Women Recall The First Time A Man Masturbated In Front Of Them Without Consent

What Louis C.K. did is more common than you think.

NEW YORK ― The most remarkable thing about comedian Louis C.K. masturbating in front of women without their consent is not that he did it ― as he acknowledged in a statement Friday ― but that some people don’t realize how common this is.

In reality, many women, perhaps most, have been forced at some point to see a random man jerk off in front of us ― at a gas station, on a subway car, while driving, or wherever we happen to be existing while female. 

The first of three times it happened to me, I was around 5 years old at a Burger King in Opelousas, Louisiana. A man in a corner booth was looking at my mom and me while stroking his exposed penis. She quickly ushered me outside to play in the ball pit and reported him to the manager, who booted him from the restaurant. 

When I asked women on Twitter Thursday night about the first time this happened to them, dozens of stories poured in. Country music artist Chely Wright said she’s dealt with eight surprise masturbation attacks in her life. The first time, she was 18 and working as a performer at Opryland USA, a theme park in Nashville, Tennessee.

“I was walking to my car in the employee parking lot when a man in his car yelled out to me, ‘Hey, can you help me with something?‘” Wright wrote. “I thought I should help someone who was asking for help. I approached his car; the drivers’ side window was down. I saw he was doing something with his hand. I looked down and saw that he was masturbating.”

Wright said the man laughed when she saw what he was doing. 

“I’ll never forgot what I saw and I’ll never forget the way he laughed,” she said. “I felt scared and embarrassed.” 

Another woman, Leah Spurlock, says she was so embarrassed by the two similar incidents that happened to her that she’s always felt “cursed in some weird sick way,” not realizing how common this is.

The first time, Spurlock was 8 years old at a gas station in Georgia. A white, middle-aged man pulled up beside her family’s van where she was sitting. She writes:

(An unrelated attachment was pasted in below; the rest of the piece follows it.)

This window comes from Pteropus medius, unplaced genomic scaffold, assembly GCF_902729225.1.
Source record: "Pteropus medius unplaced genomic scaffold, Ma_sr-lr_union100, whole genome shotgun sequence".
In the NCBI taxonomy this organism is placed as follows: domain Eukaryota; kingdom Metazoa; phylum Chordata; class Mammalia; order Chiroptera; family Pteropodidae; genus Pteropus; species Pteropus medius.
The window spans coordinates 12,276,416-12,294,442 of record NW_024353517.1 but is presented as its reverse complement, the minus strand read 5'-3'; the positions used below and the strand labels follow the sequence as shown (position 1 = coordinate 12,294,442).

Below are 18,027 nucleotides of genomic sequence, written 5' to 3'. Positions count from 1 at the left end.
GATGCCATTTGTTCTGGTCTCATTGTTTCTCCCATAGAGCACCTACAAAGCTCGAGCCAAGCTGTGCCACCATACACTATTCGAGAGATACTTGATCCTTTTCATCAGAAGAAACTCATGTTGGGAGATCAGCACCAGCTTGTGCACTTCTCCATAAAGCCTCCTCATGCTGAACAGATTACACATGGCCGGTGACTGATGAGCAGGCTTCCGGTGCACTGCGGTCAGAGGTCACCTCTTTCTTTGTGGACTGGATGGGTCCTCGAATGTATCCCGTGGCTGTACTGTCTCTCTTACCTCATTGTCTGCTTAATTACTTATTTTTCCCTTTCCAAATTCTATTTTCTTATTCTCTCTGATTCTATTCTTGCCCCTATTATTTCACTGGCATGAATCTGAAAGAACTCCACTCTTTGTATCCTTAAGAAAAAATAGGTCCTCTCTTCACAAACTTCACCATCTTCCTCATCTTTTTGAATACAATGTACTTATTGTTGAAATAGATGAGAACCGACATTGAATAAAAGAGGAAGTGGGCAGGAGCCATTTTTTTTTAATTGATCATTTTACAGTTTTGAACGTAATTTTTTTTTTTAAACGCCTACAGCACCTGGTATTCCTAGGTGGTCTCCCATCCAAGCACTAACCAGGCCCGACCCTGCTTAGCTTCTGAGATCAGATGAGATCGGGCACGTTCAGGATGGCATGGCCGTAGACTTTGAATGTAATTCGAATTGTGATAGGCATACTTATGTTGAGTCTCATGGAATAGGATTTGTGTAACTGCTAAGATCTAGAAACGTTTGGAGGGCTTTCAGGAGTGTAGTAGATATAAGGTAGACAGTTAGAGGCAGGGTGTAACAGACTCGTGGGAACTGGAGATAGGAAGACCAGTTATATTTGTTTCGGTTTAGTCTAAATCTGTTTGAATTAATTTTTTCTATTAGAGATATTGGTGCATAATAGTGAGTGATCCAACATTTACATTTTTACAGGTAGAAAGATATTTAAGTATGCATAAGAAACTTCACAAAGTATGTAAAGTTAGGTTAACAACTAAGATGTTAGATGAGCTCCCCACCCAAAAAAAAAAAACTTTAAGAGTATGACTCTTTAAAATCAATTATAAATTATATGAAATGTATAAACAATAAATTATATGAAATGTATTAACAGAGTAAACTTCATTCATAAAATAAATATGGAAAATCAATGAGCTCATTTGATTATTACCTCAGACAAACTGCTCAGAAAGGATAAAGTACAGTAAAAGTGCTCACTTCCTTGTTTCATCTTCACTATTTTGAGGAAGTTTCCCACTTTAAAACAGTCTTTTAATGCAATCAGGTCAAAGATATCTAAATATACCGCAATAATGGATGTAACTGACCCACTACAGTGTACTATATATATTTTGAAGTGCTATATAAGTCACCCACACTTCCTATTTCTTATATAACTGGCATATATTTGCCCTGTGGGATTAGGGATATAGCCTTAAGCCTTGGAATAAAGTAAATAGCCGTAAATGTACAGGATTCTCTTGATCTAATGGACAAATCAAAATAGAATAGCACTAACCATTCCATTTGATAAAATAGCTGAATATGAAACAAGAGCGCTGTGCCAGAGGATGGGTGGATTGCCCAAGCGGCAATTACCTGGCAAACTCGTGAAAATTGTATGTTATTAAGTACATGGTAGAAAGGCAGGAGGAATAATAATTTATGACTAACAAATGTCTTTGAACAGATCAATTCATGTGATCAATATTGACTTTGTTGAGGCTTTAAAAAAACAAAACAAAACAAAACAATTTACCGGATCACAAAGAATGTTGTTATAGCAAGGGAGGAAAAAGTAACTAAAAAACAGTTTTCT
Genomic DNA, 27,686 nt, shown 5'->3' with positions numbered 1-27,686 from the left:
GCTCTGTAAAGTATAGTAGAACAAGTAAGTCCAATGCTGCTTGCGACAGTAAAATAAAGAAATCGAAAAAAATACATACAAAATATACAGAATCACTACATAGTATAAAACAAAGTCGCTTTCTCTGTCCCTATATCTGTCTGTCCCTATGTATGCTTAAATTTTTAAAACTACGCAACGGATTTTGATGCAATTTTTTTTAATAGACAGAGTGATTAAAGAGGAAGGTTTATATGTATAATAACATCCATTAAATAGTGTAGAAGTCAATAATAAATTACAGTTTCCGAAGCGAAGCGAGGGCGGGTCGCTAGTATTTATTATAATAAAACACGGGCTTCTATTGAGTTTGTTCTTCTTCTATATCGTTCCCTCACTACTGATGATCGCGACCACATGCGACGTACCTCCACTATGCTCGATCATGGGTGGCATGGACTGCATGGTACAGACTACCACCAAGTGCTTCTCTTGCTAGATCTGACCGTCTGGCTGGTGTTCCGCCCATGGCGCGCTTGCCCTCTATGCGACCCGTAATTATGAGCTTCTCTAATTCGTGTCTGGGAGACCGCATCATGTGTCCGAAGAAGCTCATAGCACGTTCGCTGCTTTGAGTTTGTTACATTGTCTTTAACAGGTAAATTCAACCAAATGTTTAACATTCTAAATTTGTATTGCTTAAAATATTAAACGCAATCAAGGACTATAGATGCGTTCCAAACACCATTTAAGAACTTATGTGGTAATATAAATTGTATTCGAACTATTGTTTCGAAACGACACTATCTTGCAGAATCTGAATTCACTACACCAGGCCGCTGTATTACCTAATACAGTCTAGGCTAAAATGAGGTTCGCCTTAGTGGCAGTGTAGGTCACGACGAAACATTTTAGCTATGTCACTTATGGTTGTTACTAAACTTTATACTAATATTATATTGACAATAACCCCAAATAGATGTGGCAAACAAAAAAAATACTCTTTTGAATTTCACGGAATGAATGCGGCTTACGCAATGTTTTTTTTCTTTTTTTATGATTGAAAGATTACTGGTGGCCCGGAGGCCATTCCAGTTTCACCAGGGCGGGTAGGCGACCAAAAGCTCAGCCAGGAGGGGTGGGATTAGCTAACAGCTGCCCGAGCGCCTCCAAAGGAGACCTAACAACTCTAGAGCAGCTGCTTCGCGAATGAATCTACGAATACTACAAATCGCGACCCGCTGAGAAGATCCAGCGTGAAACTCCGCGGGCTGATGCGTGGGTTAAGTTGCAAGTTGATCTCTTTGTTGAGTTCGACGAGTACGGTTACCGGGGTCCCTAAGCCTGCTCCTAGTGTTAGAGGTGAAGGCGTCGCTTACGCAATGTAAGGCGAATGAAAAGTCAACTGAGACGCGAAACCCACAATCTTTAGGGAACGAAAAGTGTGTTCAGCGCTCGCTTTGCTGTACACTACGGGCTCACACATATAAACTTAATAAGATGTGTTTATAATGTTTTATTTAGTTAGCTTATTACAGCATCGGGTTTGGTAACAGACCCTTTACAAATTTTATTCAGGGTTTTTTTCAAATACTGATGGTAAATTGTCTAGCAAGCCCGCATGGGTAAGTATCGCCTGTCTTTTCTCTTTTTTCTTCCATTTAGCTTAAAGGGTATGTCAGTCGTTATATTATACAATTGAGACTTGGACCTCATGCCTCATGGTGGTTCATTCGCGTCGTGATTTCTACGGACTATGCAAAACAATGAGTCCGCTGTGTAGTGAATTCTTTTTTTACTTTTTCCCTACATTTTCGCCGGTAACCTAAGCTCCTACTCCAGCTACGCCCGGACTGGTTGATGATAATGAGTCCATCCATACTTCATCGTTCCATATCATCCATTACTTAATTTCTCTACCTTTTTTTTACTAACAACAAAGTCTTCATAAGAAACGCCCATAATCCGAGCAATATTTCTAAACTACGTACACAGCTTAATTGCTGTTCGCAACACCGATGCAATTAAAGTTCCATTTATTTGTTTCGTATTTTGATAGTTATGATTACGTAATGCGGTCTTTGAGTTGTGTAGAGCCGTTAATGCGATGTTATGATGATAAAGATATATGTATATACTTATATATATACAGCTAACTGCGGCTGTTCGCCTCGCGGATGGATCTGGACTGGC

He stared until I looked at him. He unzipped his pants and pulled out his penis... I positioned myself to keep my brother from seeing anything if he happened to glance out the window. I looked back out the window and he was masturbating and staring at me. As my mom came out of the gas station he drove away. I was devastated. I had never seen a penis. I didn’t know what he was doing. I never told anyone and felt sick inside for years and years. I remember it so vividly that I feel like I would recognize the man 29 years later. 

Sometimes, men use technology to pull a Louis C.K. from a distance. Soraya Chemaly, a feminist writer and activist, says random men regularly send her unsolicited photos of themselves masturbating. And Priscilla Frank, an arts and culture reporter for HuffPost, says a man once approached her on the street in Brooklyn, New York, chatted her up for a few minutes and then asked for her number. She gave it to him, because he “seemed cute/cool.” Later, he called her from an anonymous number and audibly masturbated on the phone.

“I hung up and he kept calling back,” she said. “Eventually he came on my answering machine and never called again.”

Eve Peyser, a politics writer at Vice, also put out a call Thursday for women’s stories of men masturbating at them. As of Friday afternoon, her tweet had drawn more than 1,800 responses.

Psychologists say this behavior is a form of sexual violence, and men do it because they’re less likely to be caught or punished than if they rape or physically assault someone. 

In the absence of a clear means of recourse, women and girls generally have to either ignore the behavior or fight back however they can. Katie Smith, a woman from Delray Beach, Florida, says that when she was 10, she and her friends threw eggs and rocks at a man who had followed their school bus while masturbating.

“I still remember the look on his face when we did it,” she said. “I’ve always hoped it gave him lifelong performance anxiety.”